One of your readers asked why there aren’t any success stories with regards to university education. Well, here is mine. I will be turning 26 this year and I am a single mother to a lovely baby boy. I met his father back in campus and got pregnant with him. I had to defer my studies in third year, first semester. When I resumed my studies 6 months later it was hell. Seeking help from my final year project lecturer was like trying to get blood from a house fly.
I was glad to finish and graduate. Sadly, my graduation entourage was involved in a road accident. Luckily, nobody was injured.
I secured an internship position at one of the NHIF branches in Nairobi without pay for three months. I consoled myself that at least baba baby would come through and he did for a while.
The place was just bad. The acting Branch Manager was just a lousy piece of art. The discrimination was on another level. My role was purely filing and errands, absolutely no interaction with clients. At lunchtime, I would stare at the clients coming in from the blurred kitchen windows as they vented, threaten then humble down and wait for service that would be delivered at 2:30 pm.
I was later posted to Huduma Centre, Makadara, still without pay, to train new interns and share the workload there. The ladies posted there were literally on holiday. I was forced to bear all the workload.
After my internship was done I handed over all my files at exactly midnight and never looked back. I later joined a leading investment firm as an intern again. This shit never gets old. I worked like a donkey through all kinds of contracts for a mere Ksh 1000 a day which was taxed and statutory payments deducted. The pay ranged from Ksh 11,000 to Ksh 25,000 on a good month. This is after spending all my Saturdays in the office.I had to leave when the contracts stopped coming in.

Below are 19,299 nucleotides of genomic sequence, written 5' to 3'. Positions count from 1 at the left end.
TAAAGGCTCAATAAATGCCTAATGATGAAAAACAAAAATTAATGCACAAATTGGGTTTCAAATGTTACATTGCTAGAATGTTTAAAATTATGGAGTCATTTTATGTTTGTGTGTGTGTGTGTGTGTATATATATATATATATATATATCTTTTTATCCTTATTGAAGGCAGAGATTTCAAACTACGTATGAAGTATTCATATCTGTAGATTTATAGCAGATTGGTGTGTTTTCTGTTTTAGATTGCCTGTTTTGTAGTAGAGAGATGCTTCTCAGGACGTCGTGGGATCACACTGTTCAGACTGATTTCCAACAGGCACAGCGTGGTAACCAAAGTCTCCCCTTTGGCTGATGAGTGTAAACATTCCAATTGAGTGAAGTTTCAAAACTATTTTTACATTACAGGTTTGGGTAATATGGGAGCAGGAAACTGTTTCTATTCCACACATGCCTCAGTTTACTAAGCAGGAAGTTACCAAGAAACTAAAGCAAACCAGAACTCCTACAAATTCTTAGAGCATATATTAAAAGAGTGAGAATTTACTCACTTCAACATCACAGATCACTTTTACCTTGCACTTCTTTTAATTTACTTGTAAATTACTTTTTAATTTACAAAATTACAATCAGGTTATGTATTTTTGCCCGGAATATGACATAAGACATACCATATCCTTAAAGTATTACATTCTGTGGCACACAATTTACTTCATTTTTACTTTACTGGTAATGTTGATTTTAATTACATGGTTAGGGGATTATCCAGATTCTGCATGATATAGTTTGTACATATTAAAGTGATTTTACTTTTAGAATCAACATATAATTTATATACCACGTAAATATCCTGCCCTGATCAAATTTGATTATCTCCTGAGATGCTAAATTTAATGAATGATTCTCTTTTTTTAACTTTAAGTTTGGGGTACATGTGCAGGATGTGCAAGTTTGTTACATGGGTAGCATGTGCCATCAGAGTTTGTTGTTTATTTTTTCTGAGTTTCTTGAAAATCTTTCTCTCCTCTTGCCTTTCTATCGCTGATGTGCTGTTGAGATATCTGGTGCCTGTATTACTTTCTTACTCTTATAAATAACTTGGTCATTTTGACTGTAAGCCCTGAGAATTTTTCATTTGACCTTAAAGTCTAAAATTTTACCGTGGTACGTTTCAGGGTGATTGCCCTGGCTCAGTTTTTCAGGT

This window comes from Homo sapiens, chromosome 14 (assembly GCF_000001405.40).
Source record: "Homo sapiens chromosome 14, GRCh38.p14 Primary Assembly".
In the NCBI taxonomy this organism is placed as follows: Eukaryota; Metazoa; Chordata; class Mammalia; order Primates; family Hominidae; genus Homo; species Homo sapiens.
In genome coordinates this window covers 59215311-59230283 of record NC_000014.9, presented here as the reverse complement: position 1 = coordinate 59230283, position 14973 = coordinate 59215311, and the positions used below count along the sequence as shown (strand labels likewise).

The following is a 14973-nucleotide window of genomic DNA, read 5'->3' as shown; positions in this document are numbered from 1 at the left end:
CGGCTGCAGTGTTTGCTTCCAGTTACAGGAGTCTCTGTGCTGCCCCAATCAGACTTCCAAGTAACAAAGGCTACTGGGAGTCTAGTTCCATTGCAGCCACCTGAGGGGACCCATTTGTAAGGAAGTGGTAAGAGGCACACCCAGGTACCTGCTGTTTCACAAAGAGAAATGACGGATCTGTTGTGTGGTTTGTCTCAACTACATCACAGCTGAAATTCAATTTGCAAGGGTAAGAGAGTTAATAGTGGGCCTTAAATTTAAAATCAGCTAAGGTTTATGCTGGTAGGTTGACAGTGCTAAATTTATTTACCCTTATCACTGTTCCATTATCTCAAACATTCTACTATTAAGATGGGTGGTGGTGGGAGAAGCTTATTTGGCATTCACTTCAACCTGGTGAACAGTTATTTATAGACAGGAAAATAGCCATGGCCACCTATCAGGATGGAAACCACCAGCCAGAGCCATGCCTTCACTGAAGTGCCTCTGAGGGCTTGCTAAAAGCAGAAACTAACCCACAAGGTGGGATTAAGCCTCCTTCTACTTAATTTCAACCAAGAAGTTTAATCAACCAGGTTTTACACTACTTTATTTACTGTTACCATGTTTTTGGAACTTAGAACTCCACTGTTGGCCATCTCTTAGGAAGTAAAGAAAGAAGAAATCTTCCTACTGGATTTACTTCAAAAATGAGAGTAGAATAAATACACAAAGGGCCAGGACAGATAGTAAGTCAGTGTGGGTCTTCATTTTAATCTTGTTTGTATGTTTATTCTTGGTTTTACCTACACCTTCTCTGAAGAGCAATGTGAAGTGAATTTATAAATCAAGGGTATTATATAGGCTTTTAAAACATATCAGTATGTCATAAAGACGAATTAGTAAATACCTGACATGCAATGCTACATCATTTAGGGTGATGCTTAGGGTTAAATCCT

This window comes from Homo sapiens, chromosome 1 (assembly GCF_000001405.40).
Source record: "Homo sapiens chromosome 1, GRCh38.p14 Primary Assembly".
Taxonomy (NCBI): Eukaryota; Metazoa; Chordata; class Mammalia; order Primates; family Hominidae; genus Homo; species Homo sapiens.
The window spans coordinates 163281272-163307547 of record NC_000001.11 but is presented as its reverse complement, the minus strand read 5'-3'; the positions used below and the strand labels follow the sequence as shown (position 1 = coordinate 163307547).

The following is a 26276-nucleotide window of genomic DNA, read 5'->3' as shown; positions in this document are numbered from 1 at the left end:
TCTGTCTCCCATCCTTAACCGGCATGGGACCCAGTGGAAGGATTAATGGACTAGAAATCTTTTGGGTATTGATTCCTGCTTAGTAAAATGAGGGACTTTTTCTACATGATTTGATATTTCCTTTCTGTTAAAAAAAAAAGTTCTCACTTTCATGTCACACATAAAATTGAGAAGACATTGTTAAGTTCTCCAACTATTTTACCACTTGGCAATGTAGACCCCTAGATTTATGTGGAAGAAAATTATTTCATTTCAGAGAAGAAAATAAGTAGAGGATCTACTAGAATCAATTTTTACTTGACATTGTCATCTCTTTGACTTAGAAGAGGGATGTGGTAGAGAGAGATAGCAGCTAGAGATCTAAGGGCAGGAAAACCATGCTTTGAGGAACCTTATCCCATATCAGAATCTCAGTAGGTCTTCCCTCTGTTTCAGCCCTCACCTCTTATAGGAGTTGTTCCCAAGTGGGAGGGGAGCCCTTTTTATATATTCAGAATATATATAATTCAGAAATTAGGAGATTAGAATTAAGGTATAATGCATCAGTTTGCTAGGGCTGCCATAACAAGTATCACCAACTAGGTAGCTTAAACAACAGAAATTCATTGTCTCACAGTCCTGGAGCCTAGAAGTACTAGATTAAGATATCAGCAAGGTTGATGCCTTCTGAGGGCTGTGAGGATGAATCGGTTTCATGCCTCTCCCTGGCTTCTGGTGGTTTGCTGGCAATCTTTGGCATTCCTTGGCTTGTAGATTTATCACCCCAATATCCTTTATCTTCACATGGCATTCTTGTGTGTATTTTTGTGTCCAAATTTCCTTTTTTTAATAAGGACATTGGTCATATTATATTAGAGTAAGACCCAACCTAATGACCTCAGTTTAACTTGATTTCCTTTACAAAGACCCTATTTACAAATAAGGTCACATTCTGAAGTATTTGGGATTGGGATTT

Hunting for a new job was draining in every aspect. The company called me back. Since I was desperate, I went back. It was a new position and a new boss so I hoped things would improve.
Meanwhile, marital problems crept. Mark Maish si you know these come we risk shit. One cold Saturday morning, he threw me out with my baby with nothing but the clothes and kitchen utensils that I had bought. I didn’t even have fare to report to work on the following Monday.
However, my new boss was great. After four more months of unsteady contracts, I got the job. My average pay changed from a measly 17k per month to Ksh 100,000 per month. I wept in his office as I gave thanks to him and God. I now had the money to clear off my debts and at least secure a better future for both of us.
This man beefed up my job description, exposed me to the industry and encouraged me to do more as opposed to my friends in the same position. He empowered me to use my knowledge with regards to his office. He became a mentor, a partner, and a positive critic. I am currently planning to do my MBA.
I am an Executive Assistant to a CEO, of a leading investment firm in the region. I have a degree in Business Management with a major in Marketing and my perception is dawning to a reality.
In every storm, there is always a moment of calm.
PS: #PerceptionVsReality is an online campaign that seeks unveil the truth behind seemingly prestigious careers, highlight the plight of top Kenyan graduates, and showcase the positive stories. The purpose of this series is to prepare students for life after campus, candidly share the challenges young professionals are facing in the corporate world and pick life lessons from those who found a way to thrive having surmounted great tribulations.
To take part in the initiative email your story to firstname.lastname@example.org. All submissions will be published anonymously to protect the identities of the participants. Follow the series on Facebook www.facebook.com/MarkMaishCom